"I was just thinking about pretending that my phone had lost reception and then enjoying my drive home in peace and quiet."

But that clearly was out of the question. I can't lie to Sweetie, not even when cold pizza and This American Life are waiting for me. But I did say that I would call Oldest when I got home, and gave myself at least a little respite, and by the time I got home and re-talked it over with Sweetie and decided to call Oldest, I had a plan firmly in place:

I would bore her into not asking me for advice.

With that, I got Oldest on the phone and listened to her repeat, almost word for word, what Sweetie had said, and I then launched into a lengthy lecture about how she didn't really need a car, and how she should, instead of going through all this money-borrowing and trouble-causing and stress-inducing (for me) maneuvering to get a car, she should use this as an opportunity to change her life around and start doing something she always wanted to do. I pointed out that she'd never really liked her job and that nothing was keeping her from getting a different, maybe better job that was on a bus line and that she could then attack her problems without borrowing money, and that she could use this time to explore and find out what she really wanted to do.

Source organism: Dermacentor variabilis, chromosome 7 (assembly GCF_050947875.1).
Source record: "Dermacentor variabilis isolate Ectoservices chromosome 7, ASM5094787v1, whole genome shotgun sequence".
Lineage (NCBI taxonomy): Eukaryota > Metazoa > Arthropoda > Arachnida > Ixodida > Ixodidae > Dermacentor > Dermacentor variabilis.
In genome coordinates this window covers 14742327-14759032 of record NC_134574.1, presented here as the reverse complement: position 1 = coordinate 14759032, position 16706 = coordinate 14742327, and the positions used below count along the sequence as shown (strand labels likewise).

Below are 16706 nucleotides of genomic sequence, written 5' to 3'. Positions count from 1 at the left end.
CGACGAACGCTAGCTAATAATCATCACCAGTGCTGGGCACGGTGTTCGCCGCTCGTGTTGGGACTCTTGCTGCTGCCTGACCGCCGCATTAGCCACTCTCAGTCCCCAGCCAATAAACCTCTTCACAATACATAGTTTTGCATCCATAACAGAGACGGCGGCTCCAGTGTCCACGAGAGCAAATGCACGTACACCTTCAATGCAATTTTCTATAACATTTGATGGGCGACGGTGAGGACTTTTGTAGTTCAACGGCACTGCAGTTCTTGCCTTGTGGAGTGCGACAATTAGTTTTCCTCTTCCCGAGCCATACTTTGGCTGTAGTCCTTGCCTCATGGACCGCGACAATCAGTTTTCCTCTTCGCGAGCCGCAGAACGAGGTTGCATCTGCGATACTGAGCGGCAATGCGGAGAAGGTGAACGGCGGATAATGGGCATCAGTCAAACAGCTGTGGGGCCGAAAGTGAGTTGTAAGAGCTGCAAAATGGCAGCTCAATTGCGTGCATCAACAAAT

I really was on a role, and I wish I'd transcribed it, for reasons I'll get to in a minute, but even aside from that reason my speech was a 40-minute thing of beauty, in which I actually said "When you've got no options in life, that's when things really get interesting," a pithy little quote that I explained means that once you think you've got no options you've got to get really creative and also that having no options frees you to do what you really want to do. Oldest, I explained, had no option but to quit her job, because she couldn't get to it anymore, which made this the perfect time to really get out there and find out what jobs she might actually like, and I compared that, rather brilliantly, to what it's like when I get onto a plane, where I've got no option but to relax and read, so I get enjoy the fact that my choices are made for me, and I can just go with the flow and do what I really wanted to do anyway but had never done.

I mentioned the plethora -- I used that word -- of options that she had, including going to school for real, and even managed to work in underwater archaeology, because you knew I would, as an example of something she hadn't even known existed and pointed out that she now knew that it did and that was proof that there were greater things out there than she could imagine if she'd just... go... try them and she could use not having a car and being forced to quit her job as an excuse.

I mentioned how she'd wanted to go to San Francisco, or open her own business, and urged her to start actually living the life she wanted to read, and she assured me that she would and then had to go.